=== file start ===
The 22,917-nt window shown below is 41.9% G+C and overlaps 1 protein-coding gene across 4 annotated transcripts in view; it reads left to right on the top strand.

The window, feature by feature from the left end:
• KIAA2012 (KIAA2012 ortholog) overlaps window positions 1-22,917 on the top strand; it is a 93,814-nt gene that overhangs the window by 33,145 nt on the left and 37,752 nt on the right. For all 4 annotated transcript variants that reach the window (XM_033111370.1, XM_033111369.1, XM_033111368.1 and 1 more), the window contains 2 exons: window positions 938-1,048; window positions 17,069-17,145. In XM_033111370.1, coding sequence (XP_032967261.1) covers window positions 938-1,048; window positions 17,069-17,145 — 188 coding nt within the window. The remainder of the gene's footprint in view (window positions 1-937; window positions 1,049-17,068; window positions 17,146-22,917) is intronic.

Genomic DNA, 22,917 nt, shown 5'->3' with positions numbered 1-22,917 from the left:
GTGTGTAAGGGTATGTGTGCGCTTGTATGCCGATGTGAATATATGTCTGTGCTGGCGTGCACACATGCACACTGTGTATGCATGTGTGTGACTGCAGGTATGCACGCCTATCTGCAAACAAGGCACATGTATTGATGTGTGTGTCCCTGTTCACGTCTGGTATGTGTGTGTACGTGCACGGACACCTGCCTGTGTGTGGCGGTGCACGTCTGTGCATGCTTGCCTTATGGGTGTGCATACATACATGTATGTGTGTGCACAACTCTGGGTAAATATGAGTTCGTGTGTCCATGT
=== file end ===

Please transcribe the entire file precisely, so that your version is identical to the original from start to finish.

The 22,917-nt window shown below is 41.9% G+C and overlaps 1 protein-coding gene across 4 annotated transcripts in view; it reads left to right on the top strand.

The window, feature by feature from the left end:
• KIAA2012 (KIAA2012 ortholog) overlaps window positions 1-22,917 on the top strand; it is a 93,814-nt gene that overhangs the window by 33,145 nt on the left and 37,752 nt on the right. For all 4 annotated transcript variants that reach the window (XM_033111370.1, XM_033111369.1, XM_033111368.1 and 1 more), the window contains 2 exons: window positions 938-1,048; window positions 17,069-17,145. In XM_033111370.1, coding sequence (XP_032967261.1) covers window positions 938-1,048; window positions 17,069-17,145 — 188 coding nt within the window. The remainder of the gene's footprint in view (window positions 1-937; window positions 1,049-17,068; window positions 17,146-22,917) is intronic.

Genomic DNA, 22,917 nt, shown 5'->3' with positions numbered 1-22,917 from the left:
GTGTGTAAGGGTATGTGTGCGCTTGTATGCCGATGTGAATATATGTCTGTGCTGGCGTGCACACATGCACACTGTGTATGCATGTGTGTGACTGCAGGTATGCACGCCTATCTGCAAACAAGGCACATGTATTGATGTGTGTGTCCCTGTTCACGTCTGGTATGTGTGTGTACGTGCACGGACACCTGCCTGTGTGTGGCGGTGCACGTCTGTGCATGCTTGCCTTATGGGTGTGCATACATACATGTATGTGTGTGCACAACTCTGGGTAAATATGAGTTCGTGTGTCCATGT